The perception of any given added ice cream flavoring is influenced, for good or bad, by appearance, aroma, acidity, taste (sweet, salty, bitter, sour), texture (smooth, creamy, rich) and temperature, including appropriate temperature-related chemistries of any given flavor. A focus on the cost management of flavors and flavorings, therefore, also requires a focus on elements influencing body (chew, bite), texture (smoothness, creaminess), sweetness (amount, quality and compatibility) and other factors, vis-à-vis any given flavor, across the full intended shelf life of the ice cream.

This might seem to be a daunting task, but we can offer some guidance when considering flavoring in a cost-competitive marketplace — that is, how to inoculate any given brand equity against the rigors of widely varying ingredient prices and varying quality of any given flavor.


Brand equity: This refers to features (characteristics) and related consumer benefits (reasons to buy), including characterizing flavor, “naturalness,” fat content, specific sensory appeal throughout the full intended shelf life of the product, etc. The more reasons to buy, the more defensible and sustainable the brand equity.

If a product has a feature that does not reflect a reason to buy, that feature ceases to be a critical point of difference. Such features can be reformulated with little influence on buying intent. Likewise, critical features that must be retained to maintain any brand equity must be identified.


Non-bulky flavors: Reconsider the amount and/or type of characterizing non-bulky flavor used. For characterizing flavors, using less may be advisable. In some instances, simply redeploying (or reducing overall use of) the flavor in question from use in non-characterizing executions and omitting the specific flavor or finding suitable but lower-cost replacement(s) might be possible.


Bulky flavors: These include cocoa powder for chocolate ice cream and inclusions (particulates and syrups). When brand equity requires additional base mixes to tolerate the amount and type of bulky flavors, it might be possible within any given context to reconsider the use of simple white and chocolate mixes but at varying overruns. In some instances, reducing the total number of mixes per product line is an operational savings of significant magnitude.


Line cost averaging: This refers to managing the average selling price of a line of ice creams by setting cost and volume expectations for each flavor to be sold so as to tolerate any given changes to product line sales. That is, “losers” are out; “winners” are retained or added. The management of what, when, where and at what cost specific flavored ice creams are sold can offer significantly enhanced financial returns.


Product compositions versus quality of flavor delivery: In some instances, a given flavor might not inherently deliver a quality rendition of itself in a given base mix. It’s perfectly fine to reconsider the flavor in another context, line or base mix. 


Mix composition and mix density:  Mother Nature teaches how to manage the final weight per gallon of finished ice cream by managing mix densities and overrun. Fat is less dense than water, which, in turn, is less dense than non-fat solids.

Assuming nothing is more valuable than finished products, the heavier the base mix and the more constant the finished pounds per gallon, the more finished product is made at typically relatively insignificant increases in overrun (~5%). Thus, by managing mix density, even when considering changes in specific lower-cost ingredients, additional finished product can be made.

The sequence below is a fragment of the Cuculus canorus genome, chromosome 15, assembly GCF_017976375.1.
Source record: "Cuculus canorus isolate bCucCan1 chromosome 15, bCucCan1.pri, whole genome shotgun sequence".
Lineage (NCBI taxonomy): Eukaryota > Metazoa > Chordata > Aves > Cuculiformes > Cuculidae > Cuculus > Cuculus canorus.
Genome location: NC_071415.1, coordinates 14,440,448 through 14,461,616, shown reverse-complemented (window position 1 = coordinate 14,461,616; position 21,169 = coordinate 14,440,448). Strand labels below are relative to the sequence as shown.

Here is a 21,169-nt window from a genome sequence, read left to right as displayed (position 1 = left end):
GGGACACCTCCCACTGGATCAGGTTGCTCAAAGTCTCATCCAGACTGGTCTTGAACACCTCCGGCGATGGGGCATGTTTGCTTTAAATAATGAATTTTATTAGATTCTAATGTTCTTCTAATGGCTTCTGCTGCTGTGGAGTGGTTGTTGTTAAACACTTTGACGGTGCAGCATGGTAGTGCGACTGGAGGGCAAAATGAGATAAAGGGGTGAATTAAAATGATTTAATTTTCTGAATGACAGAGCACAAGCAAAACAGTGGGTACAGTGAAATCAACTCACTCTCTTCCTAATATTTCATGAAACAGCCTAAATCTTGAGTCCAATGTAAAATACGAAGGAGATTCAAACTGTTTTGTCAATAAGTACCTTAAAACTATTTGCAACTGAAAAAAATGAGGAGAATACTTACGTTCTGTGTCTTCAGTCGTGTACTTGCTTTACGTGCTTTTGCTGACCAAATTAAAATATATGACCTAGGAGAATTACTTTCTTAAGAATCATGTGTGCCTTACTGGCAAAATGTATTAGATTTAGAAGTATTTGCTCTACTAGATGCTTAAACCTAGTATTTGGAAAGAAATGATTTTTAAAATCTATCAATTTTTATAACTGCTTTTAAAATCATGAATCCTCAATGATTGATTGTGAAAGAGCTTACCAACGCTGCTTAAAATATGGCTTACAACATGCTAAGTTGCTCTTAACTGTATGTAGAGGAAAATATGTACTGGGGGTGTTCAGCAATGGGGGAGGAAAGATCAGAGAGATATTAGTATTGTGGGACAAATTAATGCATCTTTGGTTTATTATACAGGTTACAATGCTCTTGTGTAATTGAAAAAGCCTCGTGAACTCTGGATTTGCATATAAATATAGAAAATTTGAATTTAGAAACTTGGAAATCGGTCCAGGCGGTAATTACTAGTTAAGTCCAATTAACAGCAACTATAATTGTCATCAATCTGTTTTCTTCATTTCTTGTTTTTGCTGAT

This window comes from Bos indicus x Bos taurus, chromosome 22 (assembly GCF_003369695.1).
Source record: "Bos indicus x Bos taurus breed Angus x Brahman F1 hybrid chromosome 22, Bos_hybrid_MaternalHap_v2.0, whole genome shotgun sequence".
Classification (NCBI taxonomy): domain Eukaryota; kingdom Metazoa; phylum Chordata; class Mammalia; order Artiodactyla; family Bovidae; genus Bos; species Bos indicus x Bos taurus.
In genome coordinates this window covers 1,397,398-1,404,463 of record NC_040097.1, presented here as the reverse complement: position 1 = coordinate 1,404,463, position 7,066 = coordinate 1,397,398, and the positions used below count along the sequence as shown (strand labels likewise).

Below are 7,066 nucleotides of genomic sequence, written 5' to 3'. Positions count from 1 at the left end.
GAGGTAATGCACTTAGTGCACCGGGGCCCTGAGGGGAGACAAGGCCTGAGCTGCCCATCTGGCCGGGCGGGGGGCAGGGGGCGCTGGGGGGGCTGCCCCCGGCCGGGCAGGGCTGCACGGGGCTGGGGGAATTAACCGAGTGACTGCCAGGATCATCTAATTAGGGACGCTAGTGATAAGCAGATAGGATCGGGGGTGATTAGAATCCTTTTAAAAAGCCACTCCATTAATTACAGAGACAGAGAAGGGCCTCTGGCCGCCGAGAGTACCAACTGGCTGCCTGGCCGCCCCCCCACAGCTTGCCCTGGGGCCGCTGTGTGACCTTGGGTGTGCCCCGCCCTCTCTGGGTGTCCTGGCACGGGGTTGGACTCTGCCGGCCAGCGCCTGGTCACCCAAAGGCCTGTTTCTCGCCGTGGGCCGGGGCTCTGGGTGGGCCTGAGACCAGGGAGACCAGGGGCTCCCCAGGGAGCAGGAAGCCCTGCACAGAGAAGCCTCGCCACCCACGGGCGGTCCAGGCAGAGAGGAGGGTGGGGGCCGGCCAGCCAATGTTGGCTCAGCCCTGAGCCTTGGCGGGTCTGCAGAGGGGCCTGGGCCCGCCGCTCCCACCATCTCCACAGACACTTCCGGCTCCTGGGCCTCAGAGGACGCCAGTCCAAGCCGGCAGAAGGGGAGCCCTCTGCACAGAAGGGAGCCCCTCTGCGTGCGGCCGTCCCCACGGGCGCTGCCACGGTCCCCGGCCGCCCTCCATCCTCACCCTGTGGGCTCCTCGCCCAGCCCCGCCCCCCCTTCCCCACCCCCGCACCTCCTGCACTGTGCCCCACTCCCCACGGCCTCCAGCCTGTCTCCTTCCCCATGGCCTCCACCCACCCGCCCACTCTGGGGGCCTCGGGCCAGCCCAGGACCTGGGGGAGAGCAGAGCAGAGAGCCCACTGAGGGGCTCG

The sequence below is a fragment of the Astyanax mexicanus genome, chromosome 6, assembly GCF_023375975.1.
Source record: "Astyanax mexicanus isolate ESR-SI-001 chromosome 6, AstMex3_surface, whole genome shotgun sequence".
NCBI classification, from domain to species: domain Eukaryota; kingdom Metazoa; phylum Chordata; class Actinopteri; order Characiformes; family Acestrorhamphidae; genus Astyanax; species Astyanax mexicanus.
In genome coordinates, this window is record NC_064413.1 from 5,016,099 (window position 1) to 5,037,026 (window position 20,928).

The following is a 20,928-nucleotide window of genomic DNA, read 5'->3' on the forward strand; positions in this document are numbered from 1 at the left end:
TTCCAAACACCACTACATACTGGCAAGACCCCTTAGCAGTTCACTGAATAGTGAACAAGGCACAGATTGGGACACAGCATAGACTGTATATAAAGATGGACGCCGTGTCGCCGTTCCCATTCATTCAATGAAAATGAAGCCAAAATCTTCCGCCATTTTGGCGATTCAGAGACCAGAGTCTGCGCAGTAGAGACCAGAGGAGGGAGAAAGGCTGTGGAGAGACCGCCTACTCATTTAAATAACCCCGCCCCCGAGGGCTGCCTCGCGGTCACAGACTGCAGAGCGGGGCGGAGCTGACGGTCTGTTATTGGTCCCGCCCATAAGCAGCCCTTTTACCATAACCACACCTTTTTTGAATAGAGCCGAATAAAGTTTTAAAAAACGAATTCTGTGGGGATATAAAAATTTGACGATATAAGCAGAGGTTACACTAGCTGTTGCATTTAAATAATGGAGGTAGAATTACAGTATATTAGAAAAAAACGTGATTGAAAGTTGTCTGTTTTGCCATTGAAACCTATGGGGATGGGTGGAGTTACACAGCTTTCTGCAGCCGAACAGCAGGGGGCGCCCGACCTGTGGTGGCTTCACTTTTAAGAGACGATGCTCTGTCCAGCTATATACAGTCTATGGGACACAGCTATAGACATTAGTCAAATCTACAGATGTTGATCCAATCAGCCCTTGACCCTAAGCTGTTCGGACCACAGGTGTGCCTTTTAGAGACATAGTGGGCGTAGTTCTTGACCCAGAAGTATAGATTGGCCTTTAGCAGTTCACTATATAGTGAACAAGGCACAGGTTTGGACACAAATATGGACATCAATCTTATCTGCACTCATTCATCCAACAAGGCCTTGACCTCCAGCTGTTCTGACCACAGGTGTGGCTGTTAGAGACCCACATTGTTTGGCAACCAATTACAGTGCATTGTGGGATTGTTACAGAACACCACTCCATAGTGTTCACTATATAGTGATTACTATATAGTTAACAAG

Cost per unit of sweetness (CUS):  We continue to recommend CUS when formulating toward a range of specific objectives well beyond simple sweetness. The use of a variety of individual sweeteners, or combinations thereof, could offer novel opportunities when formulating with mix cost in mind. This concept might also include the application of various high-intensity sweeteners, which in some cases have attractive CUS even compared to sucrose. It is also possible to achieve improvements in heat-shock stability through changes in freezing point. 


Package size reduction and increased serving sizes: With all of the activity related to the reduction of ice cream packaging sizes, you also must consider the impending increase in serving size from 1/2 cup (4 fluid ounces) to 2/3 cup (5.4 fluid ounces). That means what might now be four 4-fluid-ounce servings per pint now will be about three (actually, 2.6) servings per reduced-size (14-fluid-ounce) pack. We suspect smaller single-serve units (of varying volumes) will become popular.

Certainly, there will be a lot of reformulation considerations to accommodate any new serving size and any related product declarations with regard to nutrition components that might need to be carried forward (e.g., “low fat,” < 3.0 grams total fat per serving). This would also include the declaration of “added sugars,” which for “no sugars added” must be < 0.5 grams total per serving. Likewise, the flavoring of a serving might/might not allow for aggressive reformulation of flavor formulas (base mix plus added non-bulky and/or bulky flavors.)

All of this is certainly daunting amongst a host of moving cost targets. Eventually, it might be possible to inoculate any given product line from a wide variety of influences on cost for the good for all … including the products!



Need more guidance related to cost saving? Save the dates: Join Drs. Tharp and Young at “Tharp & Young on Ice Cream: Technical Short Course, Workshops and Clinics,” Dec. 5-7, 2018, in Las Vegas. Need help now? Consider the reference text, Tharp & Young on Ice Cream: Encyclopedic Guide to Ice Cream Science & Technology. For more information about author-only discount pricing and course discounts, go to or call 281-782-4536 or 610-675-4424.